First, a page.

BCIC Mission and History

MISSION
Our mission is to provide and process information for dissemination locally, nationally and internationally to people of Black/Afrikan decent through various mediums to inform and educate.

 

HISTORY
The 1970’s were years of great turmoil for the City Of Boston as the busing era was in full play at that time. There was a poisonous atmosphere with a great deal of white on Black violence and in particular against our children who rode the school buses into hostile areas.  It was at this time that 300-400 Afrikan/Black men came
together to deflect the violence and formed the Community For Human Rights (CHR).

 

The group, which became known as CHR, did neighborhood street patrols, organized neighborhood associations and “telephone trees’ throughout the Afrikan/Black community.  A “hot-line” was established in order to respond to “hot spot” calls.  The (CHR) continued its work and in 1981 was re-energized due to a series  of murders of Afrikan/Black women during a short period of time.  At that time, the “hot-line” received calls about the  homicides, but also many inquiries in regards to many other subjects such as housing, healthcare, schools, etc.

 

The various informational inquiries formulated the origins of the Black Community Information Center Inc., which became incorporated in 1986.  Since that time, the “information center,” which is all volunteer organization, expanded its mandate of service in order to provide the Afrikan/Black community with pertinent information that has local, national and international implications.   Some of the organizational accomplishments have been to to take the lead in establishing the Neighborhood Development  Corporation of Grove Hall that built the Mecca Mall, advocacy against police violence, energizing cultural pride with the growing  Community Kwanzaa Committee, “Malcolm X Breakfast,”  “Drumbeat” radio show (Sundays, 10:00 AM, WRBB 104. 9 FM) and “Drumbeat The Continuum” at BNN-TV.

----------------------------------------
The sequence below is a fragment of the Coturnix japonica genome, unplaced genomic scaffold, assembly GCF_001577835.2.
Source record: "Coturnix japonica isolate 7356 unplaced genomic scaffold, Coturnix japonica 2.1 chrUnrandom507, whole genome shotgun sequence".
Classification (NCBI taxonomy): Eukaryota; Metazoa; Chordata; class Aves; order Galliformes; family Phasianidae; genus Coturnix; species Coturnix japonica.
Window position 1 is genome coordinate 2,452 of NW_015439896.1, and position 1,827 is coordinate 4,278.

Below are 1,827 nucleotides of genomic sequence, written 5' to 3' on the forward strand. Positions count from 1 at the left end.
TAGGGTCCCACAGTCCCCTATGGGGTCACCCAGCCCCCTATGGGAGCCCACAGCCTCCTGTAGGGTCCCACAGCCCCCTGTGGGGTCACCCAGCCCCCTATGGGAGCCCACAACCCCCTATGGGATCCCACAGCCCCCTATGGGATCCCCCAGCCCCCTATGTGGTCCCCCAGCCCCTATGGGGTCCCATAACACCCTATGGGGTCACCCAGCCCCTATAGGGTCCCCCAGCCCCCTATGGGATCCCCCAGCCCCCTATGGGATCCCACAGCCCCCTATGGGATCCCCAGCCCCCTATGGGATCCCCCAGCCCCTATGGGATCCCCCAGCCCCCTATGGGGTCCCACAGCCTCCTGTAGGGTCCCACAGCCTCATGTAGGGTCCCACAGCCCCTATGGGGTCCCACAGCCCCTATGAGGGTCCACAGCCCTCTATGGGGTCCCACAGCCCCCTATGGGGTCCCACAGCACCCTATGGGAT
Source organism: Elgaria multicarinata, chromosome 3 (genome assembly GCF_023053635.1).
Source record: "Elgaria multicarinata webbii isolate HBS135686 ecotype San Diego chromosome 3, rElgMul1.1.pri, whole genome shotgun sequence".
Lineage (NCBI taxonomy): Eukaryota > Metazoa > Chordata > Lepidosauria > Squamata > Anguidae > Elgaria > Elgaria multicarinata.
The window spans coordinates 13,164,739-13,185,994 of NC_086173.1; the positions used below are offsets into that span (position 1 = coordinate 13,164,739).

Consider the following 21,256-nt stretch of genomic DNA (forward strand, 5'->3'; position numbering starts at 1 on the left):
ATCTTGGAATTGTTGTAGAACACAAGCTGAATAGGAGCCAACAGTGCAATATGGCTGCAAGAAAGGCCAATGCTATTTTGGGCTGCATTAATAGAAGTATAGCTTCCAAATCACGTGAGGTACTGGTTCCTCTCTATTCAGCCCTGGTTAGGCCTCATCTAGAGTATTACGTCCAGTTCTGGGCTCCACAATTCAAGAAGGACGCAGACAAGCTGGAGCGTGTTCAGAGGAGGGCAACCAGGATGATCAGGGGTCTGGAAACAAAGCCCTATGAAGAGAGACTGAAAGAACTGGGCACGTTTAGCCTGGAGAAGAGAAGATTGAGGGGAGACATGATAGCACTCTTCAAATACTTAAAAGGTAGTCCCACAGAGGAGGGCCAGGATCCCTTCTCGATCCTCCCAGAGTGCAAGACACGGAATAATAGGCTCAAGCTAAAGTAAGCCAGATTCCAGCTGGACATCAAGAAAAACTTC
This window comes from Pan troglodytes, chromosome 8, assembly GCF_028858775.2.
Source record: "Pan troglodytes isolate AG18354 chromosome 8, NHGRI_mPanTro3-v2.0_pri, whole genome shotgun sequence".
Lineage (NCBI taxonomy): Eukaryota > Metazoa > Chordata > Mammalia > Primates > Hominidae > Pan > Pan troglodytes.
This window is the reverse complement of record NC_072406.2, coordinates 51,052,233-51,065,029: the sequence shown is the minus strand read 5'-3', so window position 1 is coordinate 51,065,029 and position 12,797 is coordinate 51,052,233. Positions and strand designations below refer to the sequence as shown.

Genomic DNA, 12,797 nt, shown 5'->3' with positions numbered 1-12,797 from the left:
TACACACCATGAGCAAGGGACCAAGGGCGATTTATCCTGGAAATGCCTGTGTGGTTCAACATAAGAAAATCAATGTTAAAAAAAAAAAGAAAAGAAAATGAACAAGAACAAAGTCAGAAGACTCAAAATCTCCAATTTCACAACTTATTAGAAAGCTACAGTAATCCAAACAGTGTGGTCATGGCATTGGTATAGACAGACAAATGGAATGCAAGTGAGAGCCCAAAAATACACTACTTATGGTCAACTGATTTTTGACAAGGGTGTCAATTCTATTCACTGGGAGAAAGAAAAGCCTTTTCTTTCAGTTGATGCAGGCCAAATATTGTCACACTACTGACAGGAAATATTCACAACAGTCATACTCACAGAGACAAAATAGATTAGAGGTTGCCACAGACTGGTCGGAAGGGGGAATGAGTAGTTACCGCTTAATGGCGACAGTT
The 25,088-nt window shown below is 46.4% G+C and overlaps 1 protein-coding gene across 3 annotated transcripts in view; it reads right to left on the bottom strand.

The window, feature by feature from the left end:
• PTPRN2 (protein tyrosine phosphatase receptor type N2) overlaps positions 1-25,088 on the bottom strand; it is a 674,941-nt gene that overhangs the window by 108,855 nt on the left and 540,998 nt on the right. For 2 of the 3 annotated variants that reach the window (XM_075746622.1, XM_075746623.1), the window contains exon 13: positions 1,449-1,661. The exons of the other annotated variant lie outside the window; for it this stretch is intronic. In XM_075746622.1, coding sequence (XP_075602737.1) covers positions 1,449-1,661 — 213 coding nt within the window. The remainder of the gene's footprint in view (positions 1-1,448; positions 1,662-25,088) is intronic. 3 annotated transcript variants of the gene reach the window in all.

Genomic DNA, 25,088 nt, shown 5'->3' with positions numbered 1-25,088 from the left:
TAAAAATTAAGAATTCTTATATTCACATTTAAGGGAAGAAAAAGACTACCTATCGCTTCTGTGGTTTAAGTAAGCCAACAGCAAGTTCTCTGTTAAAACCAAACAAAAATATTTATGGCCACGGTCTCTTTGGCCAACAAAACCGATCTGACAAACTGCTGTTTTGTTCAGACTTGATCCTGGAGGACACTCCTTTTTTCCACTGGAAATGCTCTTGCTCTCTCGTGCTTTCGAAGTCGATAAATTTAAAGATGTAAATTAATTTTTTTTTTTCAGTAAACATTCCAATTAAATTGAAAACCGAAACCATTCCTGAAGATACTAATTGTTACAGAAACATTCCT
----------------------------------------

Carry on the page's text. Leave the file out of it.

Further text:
The most significant achievement of the organization came when when we were able to obtain our own building,  which we named Imani (Faith) House located at 516 Warren Street in Dorchester, MA.   After having offices through the years at various locations in the community, we now have a home from which to centralize our work and services.  It is our intent to move forward in the direction of continuing to serve our community and providing and example that through Kuumba (creativity) we know that Kujichagulia (self determination) can be accomplished as a people.

 

Local organizations and groups can use the community conference room at Imani House to hold meetings.  Please call (617) 427-2522 for more information.

 

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